“We would walk the first five-and-a-half or six miles and some of those nights it was hot and humid,” Brown said. “Then we’d put on sweatpants and sweatshirts and gloves. Sometimes it was like I’m already hot and sweaty, I don’t want to put that on, but we did.

“Lots of people would walk by when we were down in the ditch and would be interested in what we were doing or say thank you. It was just a fun thing for us to do together.”

Colombo and Brown have known each other since second grade. Both graduated from Stillwater High School in 1994.

The difference in the landscape was so dramatic they never had difficulty determining where they stopped the previous night.

“There was so much trash, you could see where we left off and where we had already been,” Colombo said.

Bottles, cans and plastic bags were among the most common items picked up, but they also found some used syringes.

“We found a muffler and lots of things that looked like they fell off the back of a car, like a bumper,” Colombo said.

The two remained optimistic throughout. Rather than annoyance at the careless behavior that led the need for a clean-up project, they focused solely on creating a more beautiful setting.

“It wasn’t discouraging,” Colombo said. “It’s kind of cathartic. We were getting exercise and we could see our progress and it was kind of fun. We were under quarantine, so it was a way for us to hang out and have something to do that was positive. It was great. It’s not too discouraging.

“People are saying that they were inspired, but I was inspired by seeing somebody else do this. It’s kind of everybody just paying it forward and we can get it all cleaned up. We know we’re not the only people to ever pick up trash on the side of the road.”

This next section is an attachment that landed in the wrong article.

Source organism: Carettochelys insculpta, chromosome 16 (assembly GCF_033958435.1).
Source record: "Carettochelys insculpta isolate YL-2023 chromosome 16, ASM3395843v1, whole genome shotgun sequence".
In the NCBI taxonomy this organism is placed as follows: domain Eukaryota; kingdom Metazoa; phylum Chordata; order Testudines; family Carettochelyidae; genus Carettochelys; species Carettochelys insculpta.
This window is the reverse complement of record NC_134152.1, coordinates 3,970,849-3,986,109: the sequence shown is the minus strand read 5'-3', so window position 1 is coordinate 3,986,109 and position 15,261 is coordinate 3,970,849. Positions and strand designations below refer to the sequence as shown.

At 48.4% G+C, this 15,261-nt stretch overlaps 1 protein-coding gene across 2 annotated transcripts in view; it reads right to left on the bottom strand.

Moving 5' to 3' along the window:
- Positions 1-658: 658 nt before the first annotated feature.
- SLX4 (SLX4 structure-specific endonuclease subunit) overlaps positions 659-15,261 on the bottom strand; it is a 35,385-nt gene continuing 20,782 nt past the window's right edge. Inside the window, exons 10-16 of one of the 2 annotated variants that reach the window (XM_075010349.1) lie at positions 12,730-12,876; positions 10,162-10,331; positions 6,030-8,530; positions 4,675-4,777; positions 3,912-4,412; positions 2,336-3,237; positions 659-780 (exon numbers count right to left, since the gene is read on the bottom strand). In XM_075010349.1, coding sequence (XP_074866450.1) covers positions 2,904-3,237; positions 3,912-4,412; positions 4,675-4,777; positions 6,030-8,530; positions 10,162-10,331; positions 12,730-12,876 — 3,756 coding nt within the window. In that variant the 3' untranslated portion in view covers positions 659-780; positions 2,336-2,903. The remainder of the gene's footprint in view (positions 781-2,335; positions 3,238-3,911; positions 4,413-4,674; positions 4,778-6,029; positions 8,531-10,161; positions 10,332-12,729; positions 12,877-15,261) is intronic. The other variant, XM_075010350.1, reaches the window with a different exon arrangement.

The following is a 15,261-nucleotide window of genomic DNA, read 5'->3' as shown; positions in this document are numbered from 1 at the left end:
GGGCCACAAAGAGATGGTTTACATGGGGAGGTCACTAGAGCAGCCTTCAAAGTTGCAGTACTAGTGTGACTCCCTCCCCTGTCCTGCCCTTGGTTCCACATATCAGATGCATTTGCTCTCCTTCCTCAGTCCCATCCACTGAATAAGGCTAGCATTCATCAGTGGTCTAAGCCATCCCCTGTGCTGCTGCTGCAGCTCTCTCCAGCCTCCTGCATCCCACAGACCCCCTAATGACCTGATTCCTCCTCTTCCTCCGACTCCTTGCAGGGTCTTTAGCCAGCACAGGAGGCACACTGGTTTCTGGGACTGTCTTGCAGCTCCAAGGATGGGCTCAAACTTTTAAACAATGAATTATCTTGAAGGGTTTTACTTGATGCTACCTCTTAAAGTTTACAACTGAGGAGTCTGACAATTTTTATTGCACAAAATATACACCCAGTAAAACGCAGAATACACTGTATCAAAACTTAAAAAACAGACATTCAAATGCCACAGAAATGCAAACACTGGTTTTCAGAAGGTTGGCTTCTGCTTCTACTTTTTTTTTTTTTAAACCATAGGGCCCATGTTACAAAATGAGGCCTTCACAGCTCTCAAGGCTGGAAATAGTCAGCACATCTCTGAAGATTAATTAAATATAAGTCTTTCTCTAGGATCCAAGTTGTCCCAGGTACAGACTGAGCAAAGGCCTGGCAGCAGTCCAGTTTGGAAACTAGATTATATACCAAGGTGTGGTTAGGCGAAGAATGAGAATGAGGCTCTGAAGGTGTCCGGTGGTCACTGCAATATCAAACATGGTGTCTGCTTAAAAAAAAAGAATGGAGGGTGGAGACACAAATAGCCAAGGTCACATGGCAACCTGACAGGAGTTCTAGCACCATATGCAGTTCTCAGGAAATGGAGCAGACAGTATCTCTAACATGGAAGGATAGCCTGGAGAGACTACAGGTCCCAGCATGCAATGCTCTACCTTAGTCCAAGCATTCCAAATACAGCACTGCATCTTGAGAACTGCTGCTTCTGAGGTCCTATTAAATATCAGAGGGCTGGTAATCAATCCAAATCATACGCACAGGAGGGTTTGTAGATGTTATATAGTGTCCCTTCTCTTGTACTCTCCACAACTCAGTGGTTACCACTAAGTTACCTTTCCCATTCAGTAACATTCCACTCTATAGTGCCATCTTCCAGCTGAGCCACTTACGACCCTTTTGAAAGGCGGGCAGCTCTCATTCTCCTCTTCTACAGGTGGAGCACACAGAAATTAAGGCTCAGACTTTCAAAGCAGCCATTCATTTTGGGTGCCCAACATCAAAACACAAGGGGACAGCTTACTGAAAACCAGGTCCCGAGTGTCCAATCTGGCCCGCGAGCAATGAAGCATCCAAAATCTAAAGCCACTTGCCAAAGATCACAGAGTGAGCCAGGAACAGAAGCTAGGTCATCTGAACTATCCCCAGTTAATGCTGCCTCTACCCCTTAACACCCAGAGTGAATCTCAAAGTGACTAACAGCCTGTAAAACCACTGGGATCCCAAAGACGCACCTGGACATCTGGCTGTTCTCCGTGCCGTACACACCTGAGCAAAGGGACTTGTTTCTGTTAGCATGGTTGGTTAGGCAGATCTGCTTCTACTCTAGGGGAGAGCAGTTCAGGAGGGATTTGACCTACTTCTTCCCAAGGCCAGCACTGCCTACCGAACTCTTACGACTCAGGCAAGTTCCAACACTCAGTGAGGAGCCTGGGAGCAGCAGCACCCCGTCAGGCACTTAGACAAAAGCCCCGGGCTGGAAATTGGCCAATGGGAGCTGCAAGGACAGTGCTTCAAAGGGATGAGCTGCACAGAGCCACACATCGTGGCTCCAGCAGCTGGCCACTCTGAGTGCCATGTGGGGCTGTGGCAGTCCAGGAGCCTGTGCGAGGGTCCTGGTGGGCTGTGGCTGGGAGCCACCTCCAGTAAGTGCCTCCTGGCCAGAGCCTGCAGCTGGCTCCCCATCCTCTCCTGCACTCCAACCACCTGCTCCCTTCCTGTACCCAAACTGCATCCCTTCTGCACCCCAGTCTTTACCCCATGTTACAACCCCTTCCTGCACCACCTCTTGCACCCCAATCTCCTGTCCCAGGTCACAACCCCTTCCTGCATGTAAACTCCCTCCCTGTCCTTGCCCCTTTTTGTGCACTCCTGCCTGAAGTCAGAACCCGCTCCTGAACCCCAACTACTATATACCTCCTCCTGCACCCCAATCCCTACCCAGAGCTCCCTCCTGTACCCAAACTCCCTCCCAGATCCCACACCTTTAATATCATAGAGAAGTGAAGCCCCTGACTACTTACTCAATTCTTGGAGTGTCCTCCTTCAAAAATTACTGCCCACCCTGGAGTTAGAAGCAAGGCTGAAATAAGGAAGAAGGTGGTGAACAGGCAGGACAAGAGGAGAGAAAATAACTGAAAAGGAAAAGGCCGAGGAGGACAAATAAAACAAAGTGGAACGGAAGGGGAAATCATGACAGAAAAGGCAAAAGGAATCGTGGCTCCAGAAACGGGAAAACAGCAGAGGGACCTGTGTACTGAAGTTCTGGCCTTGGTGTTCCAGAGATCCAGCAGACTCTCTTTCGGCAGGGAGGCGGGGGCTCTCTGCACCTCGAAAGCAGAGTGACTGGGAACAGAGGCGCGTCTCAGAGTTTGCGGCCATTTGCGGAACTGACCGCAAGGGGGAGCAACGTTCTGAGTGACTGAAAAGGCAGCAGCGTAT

The duo wrapped up the project with a nearly three-hour shift, finishing after sunset.

“I was excited because I knew we were going to finish, even though it was getting dark, if we just kept going,” Brown said. “We didn’t want to leave it for another day.”

And when they finally finished?

“Oh, we were so relieved,” Colombo said. “It was a super steep part of the hill and afterwards it was just relief. The poison ivy was so bad by that point we needed to be done so we can heal.”

The heavy lifting is done, but additional efforts will continue as needed.

“I’ll still carry my bucket down there,” Colombo said. “Things fly out from recycling trucks and it’s not all people intentionally throwing things out. Once you clean it up you really notice anything new and it’s like, I’ve got to get that. We’ll still probably be the litter police.”

“We really started getting together just to walk the hill, that’s how it started,” Brown added. “We just decided to start cleaning it up because we didn’t want to look at (the garbage) and it turned into this month-long thing and we could see our results. We both love nature and like to be outside and to be able to see those results is pretty satisfying.”

Contact Stuart Groskreutz at stuart.groskreutz@ecm-inc.com